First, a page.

About ESSM

Much of the science and research which takes place at the SSISA is led by the UCT/MRC Research Unit for Exercise Science and Sports Medicine (ESSM). ESSM is a postgraduate teaching and research unit within the Department of Human Biology, Faculty of Health Sciences, at the University of Cape Town (UCT). ESSM is also an extramural research unit of the South African Medical Research Council (MRC). The two core activities at ESSM are teaching and research.


Students at ESSM are enrolled in postgraduate (Honours, Masters or PhD) degrees in Biokinetics, Exercise Science, Sport and Exercise Medicine and other Biological Sciences. In addition, the staff at ESSM also teach on the Medicine, Sports Physiotherapy, Sports Management and Physiology courses offered by UCT.


Research is a major focus for ESSM. Together the staff and students are responsible for approximately 60 research projects at any one time, broadly categorized into three streams: (1) Health, well-being and chronic disease, (2) Injuries and medical conditions associated with sport and exercise, and (3) Sports performance. Perhaps what ESSM prides itself on most is the fact that it’s research is multi-disciplinary in nature. As such, within each of these three streams, the researchers draw on skills and techniques from the basic and applied biological sciences, epidemiology, medicine, nutrition, public health, engineering, education and social science.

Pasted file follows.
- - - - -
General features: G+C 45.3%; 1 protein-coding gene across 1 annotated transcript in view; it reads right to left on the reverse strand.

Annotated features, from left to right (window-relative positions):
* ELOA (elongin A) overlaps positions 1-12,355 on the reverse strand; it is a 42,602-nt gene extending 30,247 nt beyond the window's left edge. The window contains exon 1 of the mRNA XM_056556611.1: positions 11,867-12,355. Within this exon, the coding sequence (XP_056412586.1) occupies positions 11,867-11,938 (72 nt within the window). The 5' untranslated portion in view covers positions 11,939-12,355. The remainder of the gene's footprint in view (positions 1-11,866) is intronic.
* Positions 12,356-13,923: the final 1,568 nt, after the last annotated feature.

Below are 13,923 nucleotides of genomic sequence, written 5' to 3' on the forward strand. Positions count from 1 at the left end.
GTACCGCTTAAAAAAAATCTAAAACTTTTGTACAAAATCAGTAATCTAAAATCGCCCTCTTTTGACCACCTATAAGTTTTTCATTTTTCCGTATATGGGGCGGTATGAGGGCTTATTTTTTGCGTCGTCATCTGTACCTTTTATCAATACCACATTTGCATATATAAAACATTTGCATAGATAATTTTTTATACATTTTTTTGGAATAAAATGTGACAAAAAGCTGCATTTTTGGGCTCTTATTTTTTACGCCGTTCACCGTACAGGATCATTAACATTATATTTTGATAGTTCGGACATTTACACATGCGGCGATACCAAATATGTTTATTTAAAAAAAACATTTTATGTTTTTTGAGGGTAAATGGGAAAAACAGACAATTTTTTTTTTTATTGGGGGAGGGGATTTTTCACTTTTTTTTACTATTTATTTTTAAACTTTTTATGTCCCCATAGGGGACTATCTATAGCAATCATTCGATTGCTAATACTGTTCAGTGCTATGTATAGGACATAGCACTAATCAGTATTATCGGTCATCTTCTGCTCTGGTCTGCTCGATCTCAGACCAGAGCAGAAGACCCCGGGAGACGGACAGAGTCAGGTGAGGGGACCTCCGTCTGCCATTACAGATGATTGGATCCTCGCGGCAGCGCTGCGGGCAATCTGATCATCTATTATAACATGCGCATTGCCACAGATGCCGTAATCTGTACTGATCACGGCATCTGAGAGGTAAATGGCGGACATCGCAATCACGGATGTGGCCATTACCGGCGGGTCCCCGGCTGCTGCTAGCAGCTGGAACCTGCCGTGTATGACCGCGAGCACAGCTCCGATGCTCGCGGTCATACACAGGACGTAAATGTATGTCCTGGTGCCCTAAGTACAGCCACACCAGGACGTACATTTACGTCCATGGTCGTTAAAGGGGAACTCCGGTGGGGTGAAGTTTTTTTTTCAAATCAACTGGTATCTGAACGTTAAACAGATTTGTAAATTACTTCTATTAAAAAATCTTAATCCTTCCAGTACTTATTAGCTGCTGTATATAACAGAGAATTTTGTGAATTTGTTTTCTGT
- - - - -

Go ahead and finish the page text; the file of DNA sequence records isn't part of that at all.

Knowledge dissemination and translation

One of the key strategies at ESSM is to disseminate knowledge and to translate research into practice. The relationship between ESSM and SSISA is one such channel for this to take place and ensures that the research and knowledge emanating from ESSM is relevant and practical. To further ensure that the research and knowledge from ESSM contributes to improving society, ESSM works and engages directly with the relevant stakeholders and end-users of their research.


To find out more about courses offered or research underway at ESSM, please follow the link below: 


Walking can be first rate exercise By Kathleen Mc Quaide-Little